“Only Evil and Greater Evil exist and beyond them, in the shadows, lurks True Evil. True Evil, Geralt, is something you can barely imagine, even if you believe nothing can still surprise you. And sometimes True Evil seizes you by the throat and demands that you choose between it and another, slightly lesser, Evil.” ― Andrzej Sapkowski, The Last Wish
“Only death can finish the fight, everything else only interrupts the fighting.” ― Andrzej Sapkowski tags: andrzej-sapkowski, fantasy, fiction, the-witcher
“I know you’re almost forty, look almost thirty, think you’re just over twenty and act as though you’re barely ten.” ― Andrzej Sapkowski, Blood of Elves
“What is truth? The negation of lies? Or the statement of a fact? And if the fact is a lie, what then is the truth?” ― Andrzej Sapkowski, Sword of Destiny
“Were I to attempt to be good to everyone, to the entire world and to all the creatures living in it, it would be a drop of fresh water in the salt sea. In other words, a wasted effort. Thus, I decided to do specific good; good which would not go to waste. I’m good to myself and my immediate circle.” ― Andrzej Sapkowski, Baptism of Fire
“There's a grain of truth in every fairy tale,” ― Andrzej Sapkowski, The Last Wish
“Nonsense," said the witcher. "And what's more, it doesn't rhyme. All decent predictions rhyme.” ― Andrzej Sapkowski, The Last Wish
“It’s better to die than to live in the knowledge that you’ve done something that needs forgiveness.” ― Andrzej Sapkowski, Blood of Elves
“You’ve mistaken the stars reflected on the surface of the lake at night for the heavens.” ― Andrzej Sapkowski, Blood of Elves
“I need this conversation. They say silence is golden. Maybe it is, although I'm not sure it's worth that much. It has its price certainly; you have to pay for it.” ― Andrzej Sapkowski, The Last Wish
“They weren't lying. They firmly believed it all. Which doesn't change the facts.” ― Andrzej Sapkowski, The Last Wish tags: belief, believing, fact, lying
“Why didn't you become a sorcerer, Geralt? Weren't you ever attracted by the Art? Be honest.' 'I will. I was.' 'Why, then, didn't you follow the voice of that attraction?' 'I decided it would be wiser to follow the voice of good sense.' 'Meaning?' 'Years of practice in the witcher's trade have taught me not to bite off more than I can chew. Do you know, Vilgefortz, I once knew a dwarf, who, as a child, dreamed of being an elf. What do you think; would he have become one had he followed the voice of attraction?” ― Andrzej Sapkowski, Czas pogardy
“I don't believe in Melitele, don't believe in the existence of other gods either, but I respect your choice, your sacrifice. Your belief. Because your faith and sacrifice, the price you're paying for your silence, will make you better, a greater being. Or, at least, it could. But my faithlessness can do nothing. It's powerless.” ― Andrzej Sapkowski, The Last Wish
“Hmm…’ Ciri bit her lower lip, then leaned over and put her eye closer to the hole. ‘Madam Yennefer is standing by a willow… She’s plucking leaves and playing with her star. She isn’t saying anything and isn’t even looking at Geralt… And Geralt’s standing beside her. He’s looking down and he’s saying something. No, he isn’t. Oh, he’s pulling a face… What a strange expression…’ ‘Childishly simple,’ said Dandelion, finding an apple in the grass, wiping it on his trousers and examining it critically. ‘He’s asking her to forgive him for his various foolish words and deeds. He’s apologising to her for his impatience, for his lack of faith and hope, for his obstinacy, doggedness. For his sulking and posing; which are unworthy of a man. He’s apologising to her for things he didn’t understand and for things he hadn’t wanted to understand—’ ‘That’s the falsest lie!’ said Ciri, straightening up and tossing the fringe away from her forehead with a sudden movement. ‘You’re making it all up!’ ‘He’s apologising for things he’s only now understood,’ said Dandelion, staring at the sky, and he began to speak with the rhythm of a balladeer. ‘For what he’d like to understand, but is afraid he won’t have time for… And for what he will never understand. He’s apologising and asking for forgiveness… Hmm, hmm… Meaning, conscience, destiny? Everything’s so bloody banal…’ ‘That’s not true!’ Ciri stamped. ‘Geralt isn’t saying anything like that! He’s not even speaking. I saw for myself. He’s standing with her and saying nothing…’ ‘That’s the role of poetry, Ciri. To say what others cannot utter.’ ‘It’s a stupid role. And you’re making everything up!’ ‘That is also the role of poetry. Hey, I hear some raised voices coming from the pond. Have a quick look, and see what’s happening there.’ ‘Geralt,’ said Ciri, putting her eye once more to the hole in the wall, ‘is standing with his head bowed. And Yennefer’s yelling at him. She’s screaming and waving her arms. Oh dear… What can it mean?’ ‘It’s childishly simple.’ Dandelion stared at the clouds scudding across the sky. ‘Now she’s saying sorry to him.” ― Andrzej Sapkowski, The Time of Contempt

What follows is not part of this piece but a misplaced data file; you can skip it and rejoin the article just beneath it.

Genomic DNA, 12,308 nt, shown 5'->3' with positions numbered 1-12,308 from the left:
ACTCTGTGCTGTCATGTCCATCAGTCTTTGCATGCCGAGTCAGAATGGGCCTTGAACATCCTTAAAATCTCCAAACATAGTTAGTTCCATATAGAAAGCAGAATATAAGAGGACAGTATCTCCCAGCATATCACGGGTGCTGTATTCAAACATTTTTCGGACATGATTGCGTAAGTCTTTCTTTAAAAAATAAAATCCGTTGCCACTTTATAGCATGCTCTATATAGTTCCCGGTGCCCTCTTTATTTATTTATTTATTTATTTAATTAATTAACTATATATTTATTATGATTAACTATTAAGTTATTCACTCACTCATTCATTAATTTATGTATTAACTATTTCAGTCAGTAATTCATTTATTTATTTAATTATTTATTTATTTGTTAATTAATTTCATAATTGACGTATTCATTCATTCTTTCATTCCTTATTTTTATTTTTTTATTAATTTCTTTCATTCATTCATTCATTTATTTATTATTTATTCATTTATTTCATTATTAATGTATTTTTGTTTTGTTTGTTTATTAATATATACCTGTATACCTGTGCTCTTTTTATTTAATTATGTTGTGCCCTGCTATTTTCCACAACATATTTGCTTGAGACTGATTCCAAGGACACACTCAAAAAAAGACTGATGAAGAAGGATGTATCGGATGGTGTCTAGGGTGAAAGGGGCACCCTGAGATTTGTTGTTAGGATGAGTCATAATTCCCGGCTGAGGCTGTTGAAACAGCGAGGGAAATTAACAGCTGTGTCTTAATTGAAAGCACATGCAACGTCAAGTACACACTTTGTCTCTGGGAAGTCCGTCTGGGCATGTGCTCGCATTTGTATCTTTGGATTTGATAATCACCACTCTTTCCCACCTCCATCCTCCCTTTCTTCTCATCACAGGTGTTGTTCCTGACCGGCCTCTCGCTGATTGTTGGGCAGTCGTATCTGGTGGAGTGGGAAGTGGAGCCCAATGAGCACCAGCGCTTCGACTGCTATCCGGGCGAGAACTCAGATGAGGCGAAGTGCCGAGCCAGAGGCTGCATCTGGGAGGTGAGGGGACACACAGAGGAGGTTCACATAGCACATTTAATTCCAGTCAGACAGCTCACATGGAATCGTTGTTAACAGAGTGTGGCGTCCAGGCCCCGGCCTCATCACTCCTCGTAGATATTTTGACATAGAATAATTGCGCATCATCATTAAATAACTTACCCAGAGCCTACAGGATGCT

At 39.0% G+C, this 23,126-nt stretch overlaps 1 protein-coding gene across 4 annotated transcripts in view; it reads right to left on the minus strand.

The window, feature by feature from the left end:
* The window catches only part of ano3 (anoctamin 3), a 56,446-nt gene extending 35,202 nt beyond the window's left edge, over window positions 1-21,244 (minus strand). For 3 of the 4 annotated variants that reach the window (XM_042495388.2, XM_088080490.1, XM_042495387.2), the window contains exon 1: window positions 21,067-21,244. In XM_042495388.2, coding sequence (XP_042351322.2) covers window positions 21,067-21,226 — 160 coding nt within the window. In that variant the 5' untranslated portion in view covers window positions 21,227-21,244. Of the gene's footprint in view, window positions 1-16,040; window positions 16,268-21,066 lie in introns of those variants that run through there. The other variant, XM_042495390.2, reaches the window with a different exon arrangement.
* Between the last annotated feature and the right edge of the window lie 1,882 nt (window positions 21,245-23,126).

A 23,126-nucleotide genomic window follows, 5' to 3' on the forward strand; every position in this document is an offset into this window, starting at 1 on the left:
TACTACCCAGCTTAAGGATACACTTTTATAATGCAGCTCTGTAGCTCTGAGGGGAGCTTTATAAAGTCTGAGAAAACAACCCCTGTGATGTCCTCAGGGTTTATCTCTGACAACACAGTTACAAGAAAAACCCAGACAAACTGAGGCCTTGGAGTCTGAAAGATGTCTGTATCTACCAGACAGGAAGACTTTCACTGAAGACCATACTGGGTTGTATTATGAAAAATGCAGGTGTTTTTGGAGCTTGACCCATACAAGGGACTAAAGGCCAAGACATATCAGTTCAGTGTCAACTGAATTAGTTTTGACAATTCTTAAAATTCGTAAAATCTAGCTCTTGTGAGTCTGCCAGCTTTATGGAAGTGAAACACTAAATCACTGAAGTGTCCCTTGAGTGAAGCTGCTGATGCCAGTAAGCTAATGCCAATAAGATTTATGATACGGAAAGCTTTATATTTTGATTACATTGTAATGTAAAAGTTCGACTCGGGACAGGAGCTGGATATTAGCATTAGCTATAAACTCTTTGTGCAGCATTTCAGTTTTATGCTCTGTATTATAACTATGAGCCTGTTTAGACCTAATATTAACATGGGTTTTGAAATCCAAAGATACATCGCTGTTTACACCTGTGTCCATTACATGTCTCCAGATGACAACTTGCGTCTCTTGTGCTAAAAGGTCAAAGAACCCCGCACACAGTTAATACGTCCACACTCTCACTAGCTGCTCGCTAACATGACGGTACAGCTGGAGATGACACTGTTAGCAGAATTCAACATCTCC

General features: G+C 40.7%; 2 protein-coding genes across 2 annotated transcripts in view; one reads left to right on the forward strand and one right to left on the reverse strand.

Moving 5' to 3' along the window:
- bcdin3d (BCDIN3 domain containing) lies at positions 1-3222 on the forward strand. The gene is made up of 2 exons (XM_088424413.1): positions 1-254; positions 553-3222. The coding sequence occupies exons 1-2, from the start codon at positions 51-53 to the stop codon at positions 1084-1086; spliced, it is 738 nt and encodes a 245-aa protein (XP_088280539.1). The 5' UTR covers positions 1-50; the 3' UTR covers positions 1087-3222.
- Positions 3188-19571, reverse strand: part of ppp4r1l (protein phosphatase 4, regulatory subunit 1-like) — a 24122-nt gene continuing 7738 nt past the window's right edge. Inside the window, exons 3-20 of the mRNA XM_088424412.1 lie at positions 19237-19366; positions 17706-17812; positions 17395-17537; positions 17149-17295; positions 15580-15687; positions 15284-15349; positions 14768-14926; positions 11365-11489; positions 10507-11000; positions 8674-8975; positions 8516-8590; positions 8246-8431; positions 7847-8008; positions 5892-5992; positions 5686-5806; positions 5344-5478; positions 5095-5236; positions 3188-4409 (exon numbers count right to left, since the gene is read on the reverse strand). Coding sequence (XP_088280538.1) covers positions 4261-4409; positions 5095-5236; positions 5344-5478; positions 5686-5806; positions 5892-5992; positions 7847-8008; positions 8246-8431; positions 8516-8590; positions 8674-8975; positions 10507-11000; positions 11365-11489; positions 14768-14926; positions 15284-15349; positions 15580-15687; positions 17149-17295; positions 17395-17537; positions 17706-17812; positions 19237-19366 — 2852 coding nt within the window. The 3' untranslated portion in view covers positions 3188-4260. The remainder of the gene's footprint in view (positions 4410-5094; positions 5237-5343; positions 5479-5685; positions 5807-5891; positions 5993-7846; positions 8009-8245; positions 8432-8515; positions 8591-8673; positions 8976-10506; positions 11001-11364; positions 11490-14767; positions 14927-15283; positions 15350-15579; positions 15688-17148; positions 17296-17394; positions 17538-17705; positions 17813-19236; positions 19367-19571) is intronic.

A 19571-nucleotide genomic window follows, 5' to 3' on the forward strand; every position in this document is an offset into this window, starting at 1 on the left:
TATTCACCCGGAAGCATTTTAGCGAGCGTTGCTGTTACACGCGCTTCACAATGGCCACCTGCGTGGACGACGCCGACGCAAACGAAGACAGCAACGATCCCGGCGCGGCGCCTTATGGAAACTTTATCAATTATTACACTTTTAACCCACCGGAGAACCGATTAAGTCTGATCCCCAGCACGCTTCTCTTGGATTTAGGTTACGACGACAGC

“It is easy to kill with a bow, girl. How easy it is to release the bowstring and think, it is not I, it is the arrow. The blood of that boy is not on my hands. The arrow killed him, not I. But the arrow does not dream anything in the night.” ― Andrzej Sapkowski, Miecz przeznaczenia
“Remember,” she repeated, “magic is Chaos, Art and Science. It is a curse, a blessing and progress. It all depends on who uses magic, how they use it, and to what purpose. And magic is everywhere. All around us. Easily accessible.” ― Andrzej Sapkowski, Blood of Elves